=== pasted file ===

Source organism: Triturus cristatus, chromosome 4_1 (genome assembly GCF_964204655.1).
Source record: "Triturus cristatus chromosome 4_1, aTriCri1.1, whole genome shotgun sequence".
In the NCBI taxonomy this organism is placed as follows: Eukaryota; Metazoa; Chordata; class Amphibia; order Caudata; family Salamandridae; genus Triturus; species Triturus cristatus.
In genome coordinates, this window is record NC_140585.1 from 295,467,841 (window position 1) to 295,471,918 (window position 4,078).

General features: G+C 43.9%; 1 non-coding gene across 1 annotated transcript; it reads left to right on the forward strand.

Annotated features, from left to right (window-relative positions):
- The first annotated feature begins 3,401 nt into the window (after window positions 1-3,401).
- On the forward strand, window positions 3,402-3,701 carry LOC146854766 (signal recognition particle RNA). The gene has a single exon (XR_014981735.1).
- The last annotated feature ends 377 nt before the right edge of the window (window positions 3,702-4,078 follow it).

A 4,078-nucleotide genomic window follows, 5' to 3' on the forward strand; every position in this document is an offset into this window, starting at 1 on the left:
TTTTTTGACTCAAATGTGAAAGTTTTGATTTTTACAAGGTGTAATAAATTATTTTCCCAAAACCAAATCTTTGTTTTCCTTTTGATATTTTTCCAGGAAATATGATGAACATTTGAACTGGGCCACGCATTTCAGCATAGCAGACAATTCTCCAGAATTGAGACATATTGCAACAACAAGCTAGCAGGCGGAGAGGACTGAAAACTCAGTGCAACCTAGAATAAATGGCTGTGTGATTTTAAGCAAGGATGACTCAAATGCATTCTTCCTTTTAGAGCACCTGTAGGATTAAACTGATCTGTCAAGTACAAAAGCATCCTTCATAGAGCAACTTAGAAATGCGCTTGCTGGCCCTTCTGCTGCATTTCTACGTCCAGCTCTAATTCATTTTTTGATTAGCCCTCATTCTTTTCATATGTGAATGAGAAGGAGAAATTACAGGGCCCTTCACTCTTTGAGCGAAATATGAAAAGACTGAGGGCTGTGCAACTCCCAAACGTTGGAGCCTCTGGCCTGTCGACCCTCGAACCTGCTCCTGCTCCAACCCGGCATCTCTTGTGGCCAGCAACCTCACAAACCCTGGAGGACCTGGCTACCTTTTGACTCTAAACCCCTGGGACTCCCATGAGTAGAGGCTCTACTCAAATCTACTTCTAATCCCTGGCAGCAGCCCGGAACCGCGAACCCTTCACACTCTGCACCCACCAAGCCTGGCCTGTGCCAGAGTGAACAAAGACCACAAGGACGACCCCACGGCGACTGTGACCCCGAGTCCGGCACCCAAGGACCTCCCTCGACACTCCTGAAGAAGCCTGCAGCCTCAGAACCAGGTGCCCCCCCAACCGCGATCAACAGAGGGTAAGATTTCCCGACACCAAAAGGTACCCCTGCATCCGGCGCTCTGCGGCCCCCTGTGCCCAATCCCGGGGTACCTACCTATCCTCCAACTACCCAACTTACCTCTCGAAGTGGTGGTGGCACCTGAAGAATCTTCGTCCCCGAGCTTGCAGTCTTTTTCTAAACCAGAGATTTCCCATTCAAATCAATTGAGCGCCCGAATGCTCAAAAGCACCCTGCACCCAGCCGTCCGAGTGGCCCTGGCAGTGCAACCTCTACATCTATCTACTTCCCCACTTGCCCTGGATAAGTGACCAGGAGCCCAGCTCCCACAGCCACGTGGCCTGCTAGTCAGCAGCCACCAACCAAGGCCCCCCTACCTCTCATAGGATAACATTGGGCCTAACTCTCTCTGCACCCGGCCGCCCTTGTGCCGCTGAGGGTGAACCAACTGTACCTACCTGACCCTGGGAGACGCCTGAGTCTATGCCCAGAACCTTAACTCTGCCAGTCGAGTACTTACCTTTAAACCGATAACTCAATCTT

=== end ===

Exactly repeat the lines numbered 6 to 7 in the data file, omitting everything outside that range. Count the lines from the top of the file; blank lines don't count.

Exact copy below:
Annotated features, from left to right (window-relative positions):
- The first annotated feature begins 3,401 nt into the window (after window positions 1-3,401).